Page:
What does a typical workday look like for you?
My work routine is very dynamic, so I guess I don’t have a typical workday. My research involves many different steps that goes from experimental animal behaviour, in vivo brain neuromodulation and recordings, cellular and molecular techniques, microscopy, data analysis, results communication, students supervision.
You can find me either working sitting by my desk, zooming through the lab or down in the animal facility. I think this dynamism is very common among researchers, and that’s what make our work so exciting and challenging in the best way possible.
What are you currently researching?
My research is focused on understanding the neurocircuitry underlying motivated behaviours and the therapeutical applications of mesolimbic dopamine neuromodulation in psychiatric conditions using translational animal models. I have a particular interest on how we can use targeted neuromodulation techniques to improve bioenergetics capacity, restore dopaminergic signaling in the brain and improve impaired expression of motived behaviours.
To accomplish that, I use a wide range of research tools which include: Complex operant conditioning tests in animals to assess reward-related behaviours; Targeted neuromodulation tools, such as deep brain stimulation and optogenetics; and in-vivo real-time electrochemical and electrophysiological recording methods.
My research goal is helping to enhance this therapeutical approach and develop innovative closed-loop neuromodulation technologies for adaptive regulation of mood-related behaviours in neurological and psychiatric conditions. For that, my group rely on a large network of collaborators to translate the knowledge generate by preclinical investigation and apply it into clinical practice.
What have been some highlights of your career so far?
I reckon I have managed to build a strong track record so far, publishing in high-impact journals in my field and contributing to the understanding the neurobiology and treatment of psychiatric disorders. My work has been recognised and I have been granted important awards throughout my career. During my PhD I have received a 10-month International Research Travel grant to conduct part of my training in the Mayo Clinic Department of Neurosurgery in the USA, under the supervision of Dr. Susannah Tye and Dr. Kendall Lee. In 2021 I was awarded the Samuel Gershon Junior Investigator Award from the International Society for Bipolar Disorders for my work on the antimanic effects of deep brain stimulation. This year I received a NHMRC funded Centre for Excellence Fellowship from CREDIT (Centre of Research Excellence for the Development of Innovative Therapies for Psychiatric Disorders), which allowed me to further develop my research on innovative neuromodulation technologies. These are important milestones that certainly keep me focused and motivated to pursue my research goals.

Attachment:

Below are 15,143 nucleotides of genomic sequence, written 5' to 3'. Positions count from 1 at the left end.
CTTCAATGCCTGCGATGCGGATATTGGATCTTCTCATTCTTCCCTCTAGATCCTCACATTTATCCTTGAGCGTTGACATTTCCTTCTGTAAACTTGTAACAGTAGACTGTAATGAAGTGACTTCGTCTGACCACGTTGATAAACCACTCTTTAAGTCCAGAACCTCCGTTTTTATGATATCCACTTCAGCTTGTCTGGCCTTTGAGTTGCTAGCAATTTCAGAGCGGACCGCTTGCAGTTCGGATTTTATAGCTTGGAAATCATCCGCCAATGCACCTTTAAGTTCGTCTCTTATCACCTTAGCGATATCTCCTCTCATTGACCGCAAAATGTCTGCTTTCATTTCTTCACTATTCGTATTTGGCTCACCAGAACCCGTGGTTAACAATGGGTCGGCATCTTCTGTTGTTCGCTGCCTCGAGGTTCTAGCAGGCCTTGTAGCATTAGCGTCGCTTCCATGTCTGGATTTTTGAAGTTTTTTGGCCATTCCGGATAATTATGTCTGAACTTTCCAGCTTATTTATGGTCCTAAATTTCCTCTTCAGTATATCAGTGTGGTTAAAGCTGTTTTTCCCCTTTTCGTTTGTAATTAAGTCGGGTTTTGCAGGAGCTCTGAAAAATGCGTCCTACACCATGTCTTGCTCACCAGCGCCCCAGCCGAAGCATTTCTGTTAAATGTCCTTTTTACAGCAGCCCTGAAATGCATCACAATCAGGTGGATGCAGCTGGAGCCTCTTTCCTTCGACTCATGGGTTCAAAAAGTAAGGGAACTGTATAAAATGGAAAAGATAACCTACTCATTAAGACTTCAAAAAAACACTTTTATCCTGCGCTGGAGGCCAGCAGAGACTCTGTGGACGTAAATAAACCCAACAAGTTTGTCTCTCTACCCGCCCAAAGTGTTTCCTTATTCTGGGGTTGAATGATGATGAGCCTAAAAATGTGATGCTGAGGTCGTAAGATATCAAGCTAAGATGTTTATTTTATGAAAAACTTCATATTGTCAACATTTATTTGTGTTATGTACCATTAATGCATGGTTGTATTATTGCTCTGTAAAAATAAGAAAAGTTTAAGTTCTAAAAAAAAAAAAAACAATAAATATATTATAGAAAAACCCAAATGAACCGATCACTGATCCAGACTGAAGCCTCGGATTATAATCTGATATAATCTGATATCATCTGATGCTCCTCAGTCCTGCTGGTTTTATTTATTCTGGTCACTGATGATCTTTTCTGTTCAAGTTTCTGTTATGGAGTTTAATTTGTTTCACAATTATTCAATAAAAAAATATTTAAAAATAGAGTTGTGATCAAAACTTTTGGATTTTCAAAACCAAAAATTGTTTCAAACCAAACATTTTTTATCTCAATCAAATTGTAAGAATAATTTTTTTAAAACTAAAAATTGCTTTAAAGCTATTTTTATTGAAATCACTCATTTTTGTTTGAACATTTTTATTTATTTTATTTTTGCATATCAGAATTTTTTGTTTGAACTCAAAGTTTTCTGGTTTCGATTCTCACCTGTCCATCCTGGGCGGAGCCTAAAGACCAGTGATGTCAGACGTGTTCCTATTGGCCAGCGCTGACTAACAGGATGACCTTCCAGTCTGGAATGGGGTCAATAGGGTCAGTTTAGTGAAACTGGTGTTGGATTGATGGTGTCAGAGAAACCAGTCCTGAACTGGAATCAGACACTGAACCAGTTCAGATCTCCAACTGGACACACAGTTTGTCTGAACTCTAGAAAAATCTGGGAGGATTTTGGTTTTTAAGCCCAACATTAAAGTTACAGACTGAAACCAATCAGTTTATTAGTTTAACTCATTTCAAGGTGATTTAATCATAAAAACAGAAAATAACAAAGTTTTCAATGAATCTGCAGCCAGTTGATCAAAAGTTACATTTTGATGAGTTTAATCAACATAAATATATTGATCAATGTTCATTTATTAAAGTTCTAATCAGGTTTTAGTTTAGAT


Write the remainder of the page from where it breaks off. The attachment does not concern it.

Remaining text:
What advice do you have for students interested in a career in research?
A career in research requires passion, dedication, and perseverance, but it is certainly highly rewarding. My first advice to students is to find a topic or area of interest and develop a solid foundation on understanding the fundamentals of this field. Doing something you are passionate about makes all the difference to keep you interested and motivated. Start small, engaging in small projects, class assignments and short internships are great opportunities to gain experience, develop skills, and create your network. Seek and engage with collaborators and mentors, we don’t do research alone, connecting with experienced researchers and peers can provide valuable guidance and insights for your career. Stay tuned to small grants, funds, and awards, those are great opportunities to build a strong and competitive track record in that early career stage. Lastly, embrace failure, and be patient and persistent. Research is a long process and often involves setbacks. Stay committed to your goals and learn from failures and you will achieve the best outcomes.